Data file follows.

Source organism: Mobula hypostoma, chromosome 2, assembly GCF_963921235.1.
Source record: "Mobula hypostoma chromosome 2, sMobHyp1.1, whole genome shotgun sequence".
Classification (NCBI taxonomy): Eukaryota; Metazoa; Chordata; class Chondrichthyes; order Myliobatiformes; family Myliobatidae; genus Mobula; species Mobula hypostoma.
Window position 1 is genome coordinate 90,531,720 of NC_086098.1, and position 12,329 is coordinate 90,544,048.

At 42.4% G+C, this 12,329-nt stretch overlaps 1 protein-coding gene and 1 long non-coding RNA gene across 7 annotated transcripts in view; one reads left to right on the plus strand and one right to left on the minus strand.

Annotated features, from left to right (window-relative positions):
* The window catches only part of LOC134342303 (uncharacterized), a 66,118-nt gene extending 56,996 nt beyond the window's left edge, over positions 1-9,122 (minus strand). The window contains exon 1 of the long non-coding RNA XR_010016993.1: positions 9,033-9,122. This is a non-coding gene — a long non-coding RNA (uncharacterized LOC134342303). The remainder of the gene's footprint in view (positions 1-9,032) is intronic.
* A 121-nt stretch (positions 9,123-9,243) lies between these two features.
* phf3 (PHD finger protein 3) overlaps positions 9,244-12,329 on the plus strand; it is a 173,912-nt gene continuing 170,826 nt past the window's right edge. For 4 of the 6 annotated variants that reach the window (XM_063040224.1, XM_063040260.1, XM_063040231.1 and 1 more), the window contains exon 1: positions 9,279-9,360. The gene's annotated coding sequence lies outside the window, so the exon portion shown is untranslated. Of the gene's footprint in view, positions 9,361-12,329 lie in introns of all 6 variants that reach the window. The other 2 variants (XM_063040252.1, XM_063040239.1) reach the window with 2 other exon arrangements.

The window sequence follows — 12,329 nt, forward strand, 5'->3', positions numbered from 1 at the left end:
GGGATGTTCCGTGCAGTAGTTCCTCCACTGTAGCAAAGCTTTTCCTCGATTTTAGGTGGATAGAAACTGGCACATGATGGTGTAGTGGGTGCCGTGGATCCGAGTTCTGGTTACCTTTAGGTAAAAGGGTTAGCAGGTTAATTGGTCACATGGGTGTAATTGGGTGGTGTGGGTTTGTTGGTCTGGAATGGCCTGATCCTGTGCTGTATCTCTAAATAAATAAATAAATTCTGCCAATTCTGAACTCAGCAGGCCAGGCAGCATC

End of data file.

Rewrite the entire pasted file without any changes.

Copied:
Source organism: Mobula hypostoma, chromosome 2, assembly GCF_963921235.1.
Source record: "Mobula hypostoma chromosome 2, sMobHyp1.1, whole genome shotgun sequence".
Classification (NCBI taxonomy): Eukaryota; Metazoa; Chordata; class Chondrichthyes; order Myliobatiformes; family Myliobatidae; genus Mobula; species Mobula hypostoma.
Window position 1 is genome coordinate 90,531,720 of NC_086098.1, and position 12,329 is coordinate 90,544,048.

At 42.4% G+C, this 12,329-nt stretch overlaps 1 protein-coding gene and 1 long non-coding RNA gene across 7 annotated transcripts in view; one reads left to right on the plus strand and one right to left on the minus strand.

Annotated features, from left to right (window-relative positions):
* The window catches only part of LOC134342303 (uncharacterized), a 66,118-nt gene extending 56,996 nt beyond the window's left edge, over positions 1-9,122 (minus strand). The window contains exon 1 of the long non-coding RNA XR_010016993.1: positions 9,033-9,122. This is a non-coding gene — a long non-coding RNA (uncharacterized LOC134342303). The remainder of the gene's footprint in view (positions 1-9,032) is intronic.
* A 121-nt stretch (positions 9,123-9,243) lies between these two features.
* phf3 (PHD finger protein 3) overlaps positions 9,244-12,329 on the plus strand; it is a 173,912-nt gene continuing 170,826 nt past the window's right edge. For 4 of the 6 annotated variants that reach the window (XM_063040224.1, XM_063040260.1, XM_063040231.1 and 1 more), the window contains exon 1: positions 9,279-9,360. The gene's annotated coding sequence lies outside the window, so the exon portion shown is untranslated. Of the gene's footprint in view, positions 9,361-12,329 lie in introns of all 6 variants that reach the window. The other 2 variants (XM_063040252.1, XM_063040239.1) reach the window with 2 other exon arrangements.

The window sequence follows — 12,329 nt, forward strand, 5'->3', positions numbered from 1 at the left end:
GGGATGTTCCGTGCAGTAGTTCCTCCACTGTAGCAAAGCTTTTCCTCGATTTTAGGTGGATAGAAACTGGCACATGATGGTGTAGTGGGTGCCGTGGATCCGAGTTCTGGTTACCTTTAGGTAAAAGGGTTAGCAGGTTAATTGGTCACATGGGTGTAATTGGGTGGTGTGGGTTTGTTGGTCTGGAATGGCCTGATCCTGTGCTGTATCTCTAAATAAATAAATAAATTCTGCCAATTCTGAACTCAGCAGGCCAGGCAGCATC